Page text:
If you’ve been following the Comicon.com Weekly 2000 AD previews, you’ll already be well aware of Dan Abnett and INJ Culbard‘s stunning series Brink. But, with the publication of Book 3 in the series on 16 May, it’s a fine time to share with you the best thing in 2000 AD for many, many years.
Brink is a spectacularly suspenseful series, with Abnett’s writing tense and tight with INJ Culbard’s artwork supremely adaptable for anything and everything required, lush and vivid through to desperately dark.
It’s a story that rarely explodes with action, but that’s never a problem. Instead, Brink bubbles away, tense, taut, clever stuff, like the best long-form TV, think The Wire with intense sci-fi, throw in some David Lynch and John Carpenter, and you’re getting somewhere near it. Except in Brink, the special effects budget is as vast as Culbard & Abnett’s considerable imaginations.
And in INJ Culbard, Brink has the perfect artist for this sort of thing. Whenever I’ve seen his work, whether it’s here, with Ian Edginton on 2000 AD’s Brass Sun or SelfMadeHero‘s Sherlock Holmes graphic novels, or on the incredible graphic novels he writes and draws, the genuinely chilling Lovecraft adaptations or his own sci-fi graphic novel, Celeste, his work is consistently superb. Here, he’s veering into perfection, with the artwork capturing every subtle nuance, as though we’re watching an acting masterclass on the page. Just like these…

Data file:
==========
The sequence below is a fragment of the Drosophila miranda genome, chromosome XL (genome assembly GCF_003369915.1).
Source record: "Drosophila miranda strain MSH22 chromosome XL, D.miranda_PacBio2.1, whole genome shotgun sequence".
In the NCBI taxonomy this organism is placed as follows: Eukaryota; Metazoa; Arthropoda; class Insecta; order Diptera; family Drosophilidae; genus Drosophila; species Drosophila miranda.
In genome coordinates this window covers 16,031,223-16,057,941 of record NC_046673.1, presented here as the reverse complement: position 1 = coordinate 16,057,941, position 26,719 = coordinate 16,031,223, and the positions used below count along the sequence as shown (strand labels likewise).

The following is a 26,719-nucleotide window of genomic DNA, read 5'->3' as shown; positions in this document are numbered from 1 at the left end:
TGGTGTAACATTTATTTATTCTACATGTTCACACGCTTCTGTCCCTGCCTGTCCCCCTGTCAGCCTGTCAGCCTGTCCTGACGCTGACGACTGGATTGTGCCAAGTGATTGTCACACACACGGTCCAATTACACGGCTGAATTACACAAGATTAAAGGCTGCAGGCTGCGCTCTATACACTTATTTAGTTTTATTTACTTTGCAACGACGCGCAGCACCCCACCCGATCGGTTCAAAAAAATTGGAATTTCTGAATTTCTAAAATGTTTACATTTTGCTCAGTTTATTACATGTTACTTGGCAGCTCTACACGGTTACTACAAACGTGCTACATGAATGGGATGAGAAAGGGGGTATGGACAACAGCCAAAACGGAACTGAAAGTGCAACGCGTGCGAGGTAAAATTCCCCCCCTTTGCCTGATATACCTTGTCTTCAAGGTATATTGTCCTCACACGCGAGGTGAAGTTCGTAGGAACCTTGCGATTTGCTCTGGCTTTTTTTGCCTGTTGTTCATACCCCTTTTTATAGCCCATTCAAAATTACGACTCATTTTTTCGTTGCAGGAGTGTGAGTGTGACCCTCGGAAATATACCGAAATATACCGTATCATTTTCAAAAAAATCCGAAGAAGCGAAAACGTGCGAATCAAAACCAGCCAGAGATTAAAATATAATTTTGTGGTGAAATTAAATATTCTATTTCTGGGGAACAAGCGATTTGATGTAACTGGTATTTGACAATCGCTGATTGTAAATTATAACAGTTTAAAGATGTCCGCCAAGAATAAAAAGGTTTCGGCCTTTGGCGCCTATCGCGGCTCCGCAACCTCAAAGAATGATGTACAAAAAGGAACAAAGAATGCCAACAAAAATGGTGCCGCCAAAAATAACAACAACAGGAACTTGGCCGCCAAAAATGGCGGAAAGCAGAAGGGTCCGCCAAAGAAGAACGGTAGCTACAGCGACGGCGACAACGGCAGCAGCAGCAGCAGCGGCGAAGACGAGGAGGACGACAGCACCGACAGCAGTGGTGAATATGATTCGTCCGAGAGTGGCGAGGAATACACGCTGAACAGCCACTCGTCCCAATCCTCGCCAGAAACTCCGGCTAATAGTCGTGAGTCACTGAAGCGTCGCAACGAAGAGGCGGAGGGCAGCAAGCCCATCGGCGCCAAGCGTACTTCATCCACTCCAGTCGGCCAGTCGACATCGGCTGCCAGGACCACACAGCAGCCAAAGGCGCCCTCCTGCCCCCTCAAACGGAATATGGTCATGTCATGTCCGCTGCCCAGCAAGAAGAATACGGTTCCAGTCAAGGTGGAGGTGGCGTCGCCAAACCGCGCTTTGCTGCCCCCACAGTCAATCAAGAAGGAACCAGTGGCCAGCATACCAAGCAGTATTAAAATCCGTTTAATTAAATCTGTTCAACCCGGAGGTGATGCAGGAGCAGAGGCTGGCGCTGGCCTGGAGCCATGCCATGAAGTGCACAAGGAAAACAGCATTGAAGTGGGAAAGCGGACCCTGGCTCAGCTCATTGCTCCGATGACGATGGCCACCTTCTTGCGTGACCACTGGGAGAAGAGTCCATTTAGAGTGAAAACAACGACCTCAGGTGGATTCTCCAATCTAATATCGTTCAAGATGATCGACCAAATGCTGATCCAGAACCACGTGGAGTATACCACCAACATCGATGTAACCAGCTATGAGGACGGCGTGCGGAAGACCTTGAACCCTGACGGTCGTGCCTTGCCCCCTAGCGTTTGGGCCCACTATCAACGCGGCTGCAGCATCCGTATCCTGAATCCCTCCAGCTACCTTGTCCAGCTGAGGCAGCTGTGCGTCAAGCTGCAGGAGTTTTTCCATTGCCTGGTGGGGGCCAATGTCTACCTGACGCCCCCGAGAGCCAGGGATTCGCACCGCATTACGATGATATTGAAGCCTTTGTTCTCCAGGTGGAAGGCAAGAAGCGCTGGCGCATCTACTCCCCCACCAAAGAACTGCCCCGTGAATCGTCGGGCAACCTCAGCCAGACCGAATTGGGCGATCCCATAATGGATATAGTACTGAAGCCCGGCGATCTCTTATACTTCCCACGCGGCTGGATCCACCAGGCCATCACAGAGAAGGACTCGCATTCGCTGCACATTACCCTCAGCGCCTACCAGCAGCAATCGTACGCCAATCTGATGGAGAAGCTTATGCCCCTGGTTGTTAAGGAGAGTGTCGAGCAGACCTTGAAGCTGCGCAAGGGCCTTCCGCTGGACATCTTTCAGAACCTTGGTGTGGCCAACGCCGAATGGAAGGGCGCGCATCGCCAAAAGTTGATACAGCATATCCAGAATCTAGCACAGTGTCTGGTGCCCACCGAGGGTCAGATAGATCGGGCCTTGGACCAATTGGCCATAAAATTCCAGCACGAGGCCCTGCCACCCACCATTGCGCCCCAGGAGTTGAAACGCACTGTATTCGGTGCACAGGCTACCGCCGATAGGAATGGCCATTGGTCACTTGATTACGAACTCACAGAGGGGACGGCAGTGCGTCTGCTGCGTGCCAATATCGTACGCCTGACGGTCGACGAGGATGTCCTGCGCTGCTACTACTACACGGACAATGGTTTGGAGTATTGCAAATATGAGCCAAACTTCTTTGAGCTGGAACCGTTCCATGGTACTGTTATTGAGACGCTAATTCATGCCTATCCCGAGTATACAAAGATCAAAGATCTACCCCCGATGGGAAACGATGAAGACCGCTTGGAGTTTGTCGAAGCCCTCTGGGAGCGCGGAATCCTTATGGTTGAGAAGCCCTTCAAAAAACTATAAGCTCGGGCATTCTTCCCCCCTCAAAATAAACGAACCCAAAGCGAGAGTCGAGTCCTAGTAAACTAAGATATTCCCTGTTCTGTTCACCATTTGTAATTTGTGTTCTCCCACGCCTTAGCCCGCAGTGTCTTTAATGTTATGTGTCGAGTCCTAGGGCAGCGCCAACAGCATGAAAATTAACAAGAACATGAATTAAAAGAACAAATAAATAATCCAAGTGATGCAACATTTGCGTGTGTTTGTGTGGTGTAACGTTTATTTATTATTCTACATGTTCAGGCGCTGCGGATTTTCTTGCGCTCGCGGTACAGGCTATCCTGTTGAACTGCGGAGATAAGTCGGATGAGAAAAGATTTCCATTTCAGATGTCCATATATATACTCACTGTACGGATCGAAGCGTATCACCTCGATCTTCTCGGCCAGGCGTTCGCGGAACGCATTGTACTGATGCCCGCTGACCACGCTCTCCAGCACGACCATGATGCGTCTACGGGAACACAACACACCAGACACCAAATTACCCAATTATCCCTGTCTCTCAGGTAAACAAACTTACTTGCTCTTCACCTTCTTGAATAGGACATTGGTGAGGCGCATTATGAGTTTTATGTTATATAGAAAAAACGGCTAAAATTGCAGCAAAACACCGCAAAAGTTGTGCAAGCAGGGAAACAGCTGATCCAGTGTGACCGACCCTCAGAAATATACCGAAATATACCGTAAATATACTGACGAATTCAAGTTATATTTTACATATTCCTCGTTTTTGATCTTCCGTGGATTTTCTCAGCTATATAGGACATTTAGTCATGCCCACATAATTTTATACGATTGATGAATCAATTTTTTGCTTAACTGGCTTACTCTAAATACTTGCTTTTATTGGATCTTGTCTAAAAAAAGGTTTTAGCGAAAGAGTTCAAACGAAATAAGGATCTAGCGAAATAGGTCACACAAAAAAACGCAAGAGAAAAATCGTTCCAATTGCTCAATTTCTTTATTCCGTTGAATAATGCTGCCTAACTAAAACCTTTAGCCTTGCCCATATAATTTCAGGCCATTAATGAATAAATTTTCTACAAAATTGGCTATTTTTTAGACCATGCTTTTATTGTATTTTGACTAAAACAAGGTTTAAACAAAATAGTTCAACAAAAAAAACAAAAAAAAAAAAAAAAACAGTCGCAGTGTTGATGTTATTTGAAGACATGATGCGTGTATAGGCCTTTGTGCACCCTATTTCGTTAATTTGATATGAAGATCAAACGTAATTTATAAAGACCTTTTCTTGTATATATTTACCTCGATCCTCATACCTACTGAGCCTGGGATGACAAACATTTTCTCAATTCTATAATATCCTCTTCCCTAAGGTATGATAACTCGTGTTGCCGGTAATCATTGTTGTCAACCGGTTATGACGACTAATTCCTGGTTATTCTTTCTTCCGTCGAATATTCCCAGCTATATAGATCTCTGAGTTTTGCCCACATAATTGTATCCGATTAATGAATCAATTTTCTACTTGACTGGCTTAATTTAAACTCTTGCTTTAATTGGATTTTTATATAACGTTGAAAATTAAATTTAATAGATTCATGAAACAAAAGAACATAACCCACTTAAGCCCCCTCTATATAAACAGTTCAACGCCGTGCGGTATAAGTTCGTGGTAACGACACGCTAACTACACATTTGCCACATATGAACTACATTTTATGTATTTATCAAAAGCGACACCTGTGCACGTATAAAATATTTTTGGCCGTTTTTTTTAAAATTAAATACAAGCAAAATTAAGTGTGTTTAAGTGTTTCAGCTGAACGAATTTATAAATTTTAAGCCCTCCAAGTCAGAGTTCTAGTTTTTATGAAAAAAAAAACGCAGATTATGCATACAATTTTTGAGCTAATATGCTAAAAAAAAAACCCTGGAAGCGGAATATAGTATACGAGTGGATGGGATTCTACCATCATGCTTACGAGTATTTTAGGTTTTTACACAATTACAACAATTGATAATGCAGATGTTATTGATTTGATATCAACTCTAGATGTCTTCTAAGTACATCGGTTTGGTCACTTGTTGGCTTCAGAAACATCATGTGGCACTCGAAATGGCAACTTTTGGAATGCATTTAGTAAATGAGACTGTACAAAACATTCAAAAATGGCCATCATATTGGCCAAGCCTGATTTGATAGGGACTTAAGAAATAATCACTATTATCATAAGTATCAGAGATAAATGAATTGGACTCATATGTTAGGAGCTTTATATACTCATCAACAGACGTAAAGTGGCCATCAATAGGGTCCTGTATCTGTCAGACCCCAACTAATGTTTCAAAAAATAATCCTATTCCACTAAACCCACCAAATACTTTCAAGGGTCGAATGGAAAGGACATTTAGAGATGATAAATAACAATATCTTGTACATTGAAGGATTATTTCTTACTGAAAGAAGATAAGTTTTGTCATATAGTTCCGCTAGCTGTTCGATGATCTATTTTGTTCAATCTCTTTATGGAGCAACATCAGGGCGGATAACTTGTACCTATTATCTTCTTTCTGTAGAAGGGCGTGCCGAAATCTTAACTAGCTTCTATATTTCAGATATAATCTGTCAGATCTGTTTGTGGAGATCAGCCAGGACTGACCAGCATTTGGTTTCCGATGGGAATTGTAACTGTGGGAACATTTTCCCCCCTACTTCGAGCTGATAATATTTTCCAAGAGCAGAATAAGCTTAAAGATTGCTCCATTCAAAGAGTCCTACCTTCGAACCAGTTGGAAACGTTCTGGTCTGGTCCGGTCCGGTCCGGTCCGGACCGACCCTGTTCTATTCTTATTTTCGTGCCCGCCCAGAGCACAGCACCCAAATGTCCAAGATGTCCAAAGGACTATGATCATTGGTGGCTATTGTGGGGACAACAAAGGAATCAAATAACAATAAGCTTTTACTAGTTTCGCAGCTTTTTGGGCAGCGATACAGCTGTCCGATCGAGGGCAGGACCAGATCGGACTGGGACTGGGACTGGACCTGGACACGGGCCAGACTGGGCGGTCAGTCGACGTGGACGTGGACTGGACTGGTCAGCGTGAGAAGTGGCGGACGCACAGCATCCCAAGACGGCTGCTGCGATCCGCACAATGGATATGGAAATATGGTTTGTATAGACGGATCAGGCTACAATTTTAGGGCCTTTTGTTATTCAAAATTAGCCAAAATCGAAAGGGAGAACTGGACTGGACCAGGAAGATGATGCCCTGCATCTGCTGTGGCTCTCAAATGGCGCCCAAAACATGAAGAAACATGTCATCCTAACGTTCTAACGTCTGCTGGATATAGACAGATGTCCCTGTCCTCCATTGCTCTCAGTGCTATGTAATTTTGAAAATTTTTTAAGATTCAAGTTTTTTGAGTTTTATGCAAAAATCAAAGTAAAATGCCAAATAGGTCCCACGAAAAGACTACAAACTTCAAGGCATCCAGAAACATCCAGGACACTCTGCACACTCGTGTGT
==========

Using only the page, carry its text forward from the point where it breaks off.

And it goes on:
And then there’s the setting, the world, the sheer physical space of Brink, whether it’s the closed-off, claustrophobic elements of everyday humanity squeezed into the Habs, all Tokyo night, neon-lit spectacle, or the expansive, open worlds we see in High Society, where money and power buy space and light. All of it expressed perfectly, incredible colors everywhere, creating atmosphere, mood, doing so much heavy lifting to tell the story. Masterful.
So far, in book 1 and 2, we’ve come to know Bridget Kurtis, Habitat Security Division officer, responsible for keeping law and order on the various habitats occupied by the remnants of humanity after Earth is reduced to an uninhabitable wasteland. She’s had to suffer the loss of her partner, Brinkman, and come to terms with the strange, dangerous world of the mysterious sects springing up across the Habs, where the psychological damage of Hab life expresses itself in bizarre ideas and explosive violence.
Now, in book 3, Bridget Kurtis returns to undercover ops for Hab-Sec, posing as household staff on the luxurious Junot House hab, looking to investigate sect crimes and infiltrate the master sect operating at the highest levels of this high society hab, a cult with dark plans of mass human sacrifice.
And that’s to say nothing of the mystery surrounding just what happened to Mercury. And, without spoilering things, the ending of this book, in a perfectly paced and simply spellbindingly drawn coda of talking heads and complex biology, you’re plunged further and further down the rabbit hole along with poor Bridge.
Brink Volume 3, High Society; the best slow burn sci-fi horror police procedural you’ll likely ever read. Read it, read books 1 & 2, and you’ll find that, just like me, you’ll be waiting with baited breath for the forthcoming book 4.
Now, enjoy the preview and go buy the book…